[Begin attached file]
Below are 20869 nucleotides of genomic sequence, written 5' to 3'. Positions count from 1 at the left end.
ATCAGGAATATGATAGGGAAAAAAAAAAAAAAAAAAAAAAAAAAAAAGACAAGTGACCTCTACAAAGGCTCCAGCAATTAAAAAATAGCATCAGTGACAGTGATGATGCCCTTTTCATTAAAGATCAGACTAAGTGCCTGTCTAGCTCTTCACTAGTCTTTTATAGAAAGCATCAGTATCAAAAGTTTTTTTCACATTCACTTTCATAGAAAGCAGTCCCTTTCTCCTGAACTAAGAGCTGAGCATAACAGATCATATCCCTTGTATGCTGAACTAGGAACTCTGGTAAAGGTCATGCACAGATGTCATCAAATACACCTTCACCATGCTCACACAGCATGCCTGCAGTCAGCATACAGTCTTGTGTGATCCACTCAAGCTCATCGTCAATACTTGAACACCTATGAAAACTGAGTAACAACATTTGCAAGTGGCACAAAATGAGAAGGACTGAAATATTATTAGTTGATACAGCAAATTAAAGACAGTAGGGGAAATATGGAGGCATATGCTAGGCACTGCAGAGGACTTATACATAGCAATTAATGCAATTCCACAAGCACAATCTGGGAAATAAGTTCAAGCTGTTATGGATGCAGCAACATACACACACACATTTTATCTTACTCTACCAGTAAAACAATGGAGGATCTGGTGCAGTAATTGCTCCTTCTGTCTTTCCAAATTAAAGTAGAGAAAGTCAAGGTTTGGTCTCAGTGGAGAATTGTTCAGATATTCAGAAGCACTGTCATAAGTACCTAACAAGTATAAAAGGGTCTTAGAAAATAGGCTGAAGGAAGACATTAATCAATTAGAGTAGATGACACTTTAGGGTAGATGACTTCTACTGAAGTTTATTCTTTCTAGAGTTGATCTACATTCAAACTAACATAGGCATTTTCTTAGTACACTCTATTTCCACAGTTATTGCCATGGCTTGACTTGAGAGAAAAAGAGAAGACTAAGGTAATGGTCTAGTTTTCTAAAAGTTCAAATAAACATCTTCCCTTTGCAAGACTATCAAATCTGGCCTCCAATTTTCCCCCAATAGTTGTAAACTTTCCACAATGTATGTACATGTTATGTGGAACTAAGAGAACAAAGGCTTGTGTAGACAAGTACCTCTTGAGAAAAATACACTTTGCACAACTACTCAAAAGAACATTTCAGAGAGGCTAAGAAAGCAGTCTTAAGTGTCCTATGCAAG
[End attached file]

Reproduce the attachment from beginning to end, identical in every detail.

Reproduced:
Below are 20869 nucleotides of genomic sequence, written 5' to 3'. Positions count from 1 at the left end.
ATCAGGAATATGATAGGGAAAAAAAAAAAAAAAAAAAAAAAAAAAAAGACAAGTGACCTCTACAAAGGCTCCAGCAATTAAAAAATAGCATCAGTGACAGTGATGATGCCCTTTTCATTAAAGATCAGACTAAGTGCCTGTCTAGCTCTTCACTAGTCTTTTATAGAAAGCATCAGTATCAAAAGTTTTTTTCACATTCACTTTCATAGAAAGCAGTCCCTTTCTCCTGAACTAAGAGCTGAGCATAACAGATCATATCCCTTGTATGCTGAACTAGGAACTCTGGTAAAGGTCATGCACAGATGTCATCAAATACACCTTCACCATGCTCACACAGCATGCCTGCAGTCAGCATACAGTCTTGTGTGATCCACTCAAGCTCATCGTCAATACTTGAACACCTATGAAAACTGAGTAACAACATTTGCAAGTGGCACAAAATGAGAAGGACTGAAATATTATTAGTTGATACAGCAAATTAAAGACAGTAGGGGAAATATGGAGGCATATGCTAGGCACTGCAGAGGACTTATACATAGCAATTAATGCAATTCCACAAGCACAATCTGGGAAATAAGTTCAAGCTGTTATGGATGCAGCAACATACACACACACATTTTATCTTACTCTACCAGTAAAACAATGGAGGATCTGGTGCAGTAATTGCTCCTTCTGTCTTTCCAAATTAAAGTAGAGAAAGTCAAGGTTTGGTCTCAGTGGAGAATTGTTCAGATATTCAGAAGCACTGTCATAAGTACCTAACAAGTATAAAAGGGTCTTAGAAAATAGGCTGAAGGAAGACATTAATCAATTAGAGTAGATGACACTTTAGGGTAGATGACTTCTACTGAAGTTTATTCTTTCTAGAGTTGATCTACATTCAAACTAACATAGGCATTTTCTTAGTACACTCTATTTCCACAGTTATTGCCATGGCTTGACTTGAGAGAAAAAGAGAAGACTAAGGTAATGGTCTAGTTTTCTAAAAGTTCAAATAAACATCTTCCCTTTGCAAGACTATCAAATCTGGCCTCCAATTTTCCCCCAATAGTTGTAAACTTTCCACAATGTATGTACATGTTATGTGGAACTAAGAGAACAAAGGCTTGTGTAGACAAGTACCTCTTGAGAAAAATACACTTTGCACAACTACTCAAAAGAACATTTCAGAGAGGCTAAGAAAGCAGTCTTAAGTGTCCTATGCAAG